Thompson, Joseph Parrish, Dd, Lld

Thompson, Joseph Parrish, D.D., LL.D.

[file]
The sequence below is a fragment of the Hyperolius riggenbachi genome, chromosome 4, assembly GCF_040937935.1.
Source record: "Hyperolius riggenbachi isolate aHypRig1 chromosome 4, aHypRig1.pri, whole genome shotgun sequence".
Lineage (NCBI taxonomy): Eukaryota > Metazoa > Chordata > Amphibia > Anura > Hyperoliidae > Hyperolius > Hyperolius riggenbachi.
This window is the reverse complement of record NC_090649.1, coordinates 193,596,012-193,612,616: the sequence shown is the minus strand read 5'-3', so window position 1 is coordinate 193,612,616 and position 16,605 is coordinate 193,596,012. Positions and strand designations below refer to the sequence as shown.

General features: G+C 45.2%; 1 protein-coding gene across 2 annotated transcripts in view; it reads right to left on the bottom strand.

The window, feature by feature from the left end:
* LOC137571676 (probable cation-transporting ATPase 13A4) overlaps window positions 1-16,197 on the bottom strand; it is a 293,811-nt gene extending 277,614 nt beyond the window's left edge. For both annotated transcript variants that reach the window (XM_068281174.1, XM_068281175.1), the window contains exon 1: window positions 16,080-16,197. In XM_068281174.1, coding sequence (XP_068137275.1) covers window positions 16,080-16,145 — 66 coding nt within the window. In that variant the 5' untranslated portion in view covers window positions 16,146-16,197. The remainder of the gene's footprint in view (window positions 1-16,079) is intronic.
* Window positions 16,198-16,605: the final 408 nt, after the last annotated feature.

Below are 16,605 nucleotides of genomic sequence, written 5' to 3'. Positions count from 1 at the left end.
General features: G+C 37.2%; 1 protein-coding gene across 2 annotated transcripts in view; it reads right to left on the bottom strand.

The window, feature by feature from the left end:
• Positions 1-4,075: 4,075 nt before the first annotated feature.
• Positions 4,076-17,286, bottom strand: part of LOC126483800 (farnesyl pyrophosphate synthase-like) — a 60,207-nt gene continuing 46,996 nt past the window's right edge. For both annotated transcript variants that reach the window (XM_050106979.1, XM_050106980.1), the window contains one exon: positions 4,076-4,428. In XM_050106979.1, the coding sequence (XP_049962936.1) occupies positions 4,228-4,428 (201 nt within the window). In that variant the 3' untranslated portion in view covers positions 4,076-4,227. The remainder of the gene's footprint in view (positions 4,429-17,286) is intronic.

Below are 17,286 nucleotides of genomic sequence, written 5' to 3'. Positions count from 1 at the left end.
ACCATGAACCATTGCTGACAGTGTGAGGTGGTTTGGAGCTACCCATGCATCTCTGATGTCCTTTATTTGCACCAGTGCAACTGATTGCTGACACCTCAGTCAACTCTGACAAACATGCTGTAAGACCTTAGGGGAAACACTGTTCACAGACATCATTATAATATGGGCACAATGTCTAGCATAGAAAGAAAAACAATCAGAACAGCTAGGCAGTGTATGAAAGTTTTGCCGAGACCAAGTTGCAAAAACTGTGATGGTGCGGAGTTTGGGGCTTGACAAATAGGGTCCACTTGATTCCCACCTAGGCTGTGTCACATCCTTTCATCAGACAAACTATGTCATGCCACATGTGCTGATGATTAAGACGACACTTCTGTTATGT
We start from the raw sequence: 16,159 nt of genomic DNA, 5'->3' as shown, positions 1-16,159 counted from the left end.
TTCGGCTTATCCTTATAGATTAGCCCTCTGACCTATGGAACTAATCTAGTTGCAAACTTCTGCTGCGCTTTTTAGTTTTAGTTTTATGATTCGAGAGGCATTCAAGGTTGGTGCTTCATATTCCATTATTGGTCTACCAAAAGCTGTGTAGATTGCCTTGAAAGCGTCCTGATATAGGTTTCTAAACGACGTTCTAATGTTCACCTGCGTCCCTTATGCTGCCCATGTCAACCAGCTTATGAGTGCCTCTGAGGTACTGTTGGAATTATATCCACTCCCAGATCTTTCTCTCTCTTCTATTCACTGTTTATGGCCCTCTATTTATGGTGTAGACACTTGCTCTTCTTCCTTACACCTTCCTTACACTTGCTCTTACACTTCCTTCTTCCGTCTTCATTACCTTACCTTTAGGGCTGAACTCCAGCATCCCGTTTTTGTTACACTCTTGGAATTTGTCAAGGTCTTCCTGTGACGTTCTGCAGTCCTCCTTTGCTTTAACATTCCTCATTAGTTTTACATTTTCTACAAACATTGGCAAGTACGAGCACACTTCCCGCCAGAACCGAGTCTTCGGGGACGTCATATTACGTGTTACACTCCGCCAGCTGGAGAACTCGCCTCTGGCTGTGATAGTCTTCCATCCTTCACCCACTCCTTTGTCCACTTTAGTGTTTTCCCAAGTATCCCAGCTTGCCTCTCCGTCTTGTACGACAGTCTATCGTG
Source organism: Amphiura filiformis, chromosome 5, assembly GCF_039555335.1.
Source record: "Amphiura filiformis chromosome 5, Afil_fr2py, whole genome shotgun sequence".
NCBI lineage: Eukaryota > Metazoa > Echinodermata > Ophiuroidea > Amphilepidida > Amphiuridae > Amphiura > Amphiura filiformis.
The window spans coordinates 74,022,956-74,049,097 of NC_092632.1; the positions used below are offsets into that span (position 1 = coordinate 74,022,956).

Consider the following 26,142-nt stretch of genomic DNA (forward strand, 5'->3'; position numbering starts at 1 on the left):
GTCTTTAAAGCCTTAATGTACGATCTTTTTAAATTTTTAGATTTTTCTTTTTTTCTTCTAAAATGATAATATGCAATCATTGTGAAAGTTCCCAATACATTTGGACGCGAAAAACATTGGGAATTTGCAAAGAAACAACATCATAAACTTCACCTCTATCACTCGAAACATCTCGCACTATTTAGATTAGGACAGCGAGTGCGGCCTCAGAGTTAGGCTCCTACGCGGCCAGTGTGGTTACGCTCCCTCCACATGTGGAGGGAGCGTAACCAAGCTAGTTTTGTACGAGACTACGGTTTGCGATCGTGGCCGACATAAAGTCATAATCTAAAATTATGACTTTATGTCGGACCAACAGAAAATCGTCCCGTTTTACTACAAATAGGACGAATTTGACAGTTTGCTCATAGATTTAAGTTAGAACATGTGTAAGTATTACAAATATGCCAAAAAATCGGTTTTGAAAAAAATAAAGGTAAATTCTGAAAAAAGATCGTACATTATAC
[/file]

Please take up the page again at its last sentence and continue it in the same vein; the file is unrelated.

an eminent Congregational divine, was born in Philadelphia, Aug. 7,1819. He graduated at Yale College in 1838. Afterwards he pursued the study of theology at the Andover and New Haven Theological schools. In November, 1840, he was ordained pastor of the Chapel Street Congregational Church in New Haven. While occupying this position, Dr. Thompson assisted in establishing The New-Englander. He published also, while at New Haven, a Memoir of Timothy Dwight. In 1845 he was called to the pastoral charge of the Broadway Tabernacle Church in New York city, and was installed on the 15th of April of that year. For some years the Tabernacle continued to be a great center of religious interest. The vast edifice was often thronged by a congregation composed of strangers, young men, and those who had no regular place of worship. The Tabernacle Church was the mother of several Congregational churches in New York and Brooklyn. The society determined to sell the Tabernacle in 1855, and the new church was built at the intersection of Broadway, Sixth Ave., and Thirty-fourth Street. This building was completed in 1859, and dedicated April 24 of that year. Under the ministry of Dr. Thompson the society flourished exceedingly. When the church was dedicated there was a debt upon it of 165,000. No pews were sold, as it was resolved that there should be no private ownership in the building. In 1863 the society paid off $25,000 of this indebtedness; the remaining sum of $40,000 was paid in March, 1864. Notwithstanding Dr. Thompson's immediate pastoral labors, he was always busy with his pen. In 1845 he printed a Memoir of David Hale (late editor of the Journal of Commerce), with Selections from his Miscellaneous Writings-a work which passed through various editions. In 1846 appeared his Young Men Admonished, afterwards, in subsequent editions, which were numerous, entitled Lectures to Young Men… Hints to Employers appeared in 1847, and another edition in 1851. Stray Meditations, was published in 1852; and in 1857 there was a revised edition, entitled The Believer's Refuge. He was one of the first editors of the Independent, being associated ill that service with the Rev. Dr. Storrs and the Bev. Dr. Bacon. In 1852 he originated the plan of the Albany Congregational Convention. He also served as a manager of the American Congregational Union and of the American Home Missionary Society. In 1852 he went abroad, visiting Palestine, Egypt, and other Eastern lands. This gave an Oriental cast to his subsequent, studies and writings, and he became well known as art authority in Egyptology. Many of his writings upon this subject appeared in the North American Review, the Bibliotheca Sacra, the Journal of the American Geographical and Statistical Society, in Smith's Dict. of the Bible, and the revised edition of Kitto's Cyclop. of Biblical Literature. He published Egypt, Past and Present, in 1856. During the Civil War, Dr. Thompson occupied a warmly patriotic position. He did a great deal for the Christian Commission. Twice he went to the South; he visited the army; and he was a member of the Union League Club. His son was killed in the service of the country. Dr. Thompson published (1863) a souvenir of him entitled The Sergeant's Memorial, by his Father. When president Lincoln was assassinated, Dr. Thompson delivered a notable eulogy upon him before the Union League Club. In 1872 Dr. Thompson was compelled by ill health to sever the relation, which he had so long maintained with the society. One night, while working in his study, he imagined that he heard a terrible crash, as if the whole house were falling, and he remembered-nothing more 4til he regained consciousness at three o'clock in the morning. When he resigned his pastoral charge of the Tabernacle Church, it made him a gift of $30,000; and individuals gave him $20,000 more. Having resolved upon going abroad, he took up his residence in Berlin, where he devoted himself to study, especially in Egyptology. During the controversy between Bismarck and the pope, at the request of the Prussian minister, he prepared and published a work on the relations of Church and State in America; and in the Centennial Year he delivered in different cities of Europe several addresses concerning the United States. . His oration occasioned by the death of Mr. Bayard Taylor, the American minister, delivered in Berlin, was a beautiful and much- admired production. He had prepared an address to be delivered before the Evangelical Alliance at Basle, Switzerland, on the subject of the persecutions in. Austria. When Mr. Taylor died, Dr. Thompson was spoken of as his successor. It is known that when the rumor reached his ears, he wrote that he could not accept the position, and considered himself unfitted for it. He spoke excellently both French and German, and he frequently had occasion to employ his accomplishments as a linguist. in the public addresses which he delivered in Europe. Though always an invalid, Dr. Thompson's last illness was caused by an accident which had happened to him during his visit to London, when, while standing upon the doorstep of a friend's house, he was prostrated by vertigo, severely injuring his head. He died at Berlin, Sept. 20,1879. Among his other productions may be noted The College as a Religious Institution (1859) Love and Penalty (1860): — Bryant Grey (1863): Christianity and Emancipation (1863): — The Holy Comforter (1866): —Man in Genesis and Geology (1869): and Life of Christ (1875): —with a great variety of pamphlets and of contributions to periodical literature. He was understood, at his death, to be preparing a work on The Hebrews in Egypt. See N. Y. Tribune, Sept. 22,1879.

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